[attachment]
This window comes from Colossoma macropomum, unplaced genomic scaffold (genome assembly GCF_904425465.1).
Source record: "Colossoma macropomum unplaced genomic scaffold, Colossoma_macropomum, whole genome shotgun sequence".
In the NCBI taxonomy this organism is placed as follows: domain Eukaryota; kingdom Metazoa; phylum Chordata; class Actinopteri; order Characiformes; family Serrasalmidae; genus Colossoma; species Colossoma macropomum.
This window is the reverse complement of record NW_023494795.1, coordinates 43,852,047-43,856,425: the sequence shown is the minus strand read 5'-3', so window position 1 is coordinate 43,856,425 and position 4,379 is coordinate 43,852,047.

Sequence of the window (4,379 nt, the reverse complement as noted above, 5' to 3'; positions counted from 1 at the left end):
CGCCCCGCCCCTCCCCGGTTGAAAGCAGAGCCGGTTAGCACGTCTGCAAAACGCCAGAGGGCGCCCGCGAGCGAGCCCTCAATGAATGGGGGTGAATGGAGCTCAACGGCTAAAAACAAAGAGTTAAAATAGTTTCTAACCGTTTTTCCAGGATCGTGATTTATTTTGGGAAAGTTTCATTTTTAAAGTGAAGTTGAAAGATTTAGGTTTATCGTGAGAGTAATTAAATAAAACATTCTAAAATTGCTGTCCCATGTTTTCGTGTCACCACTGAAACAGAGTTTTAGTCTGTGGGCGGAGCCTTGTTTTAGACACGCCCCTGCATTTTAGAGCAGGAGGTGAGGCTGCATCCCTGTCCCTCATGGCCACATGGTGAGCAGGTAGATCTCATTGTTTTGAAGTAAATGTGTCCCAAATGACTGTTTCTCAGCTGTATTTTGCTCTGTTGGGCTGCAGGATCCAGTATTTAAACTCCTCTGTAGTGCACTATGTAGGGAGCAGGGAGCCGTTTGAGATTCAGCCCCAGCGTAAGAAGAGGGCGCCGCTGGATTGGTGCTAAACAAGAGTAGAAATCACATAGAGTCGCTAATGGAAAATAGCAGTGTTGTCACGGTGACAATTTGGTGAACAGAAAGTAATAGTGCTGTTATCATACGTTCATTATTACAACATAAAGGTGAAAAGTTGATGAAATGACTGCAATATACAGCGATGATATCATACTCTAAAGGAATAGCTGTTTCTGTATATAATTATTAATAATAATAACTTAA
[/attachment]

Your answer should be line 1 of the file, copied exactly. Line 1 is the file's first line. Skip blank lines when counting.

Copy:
This window comes from Colossoma macropomum, unplaced genomic scaffold (genome assembly GCF_904425465.1).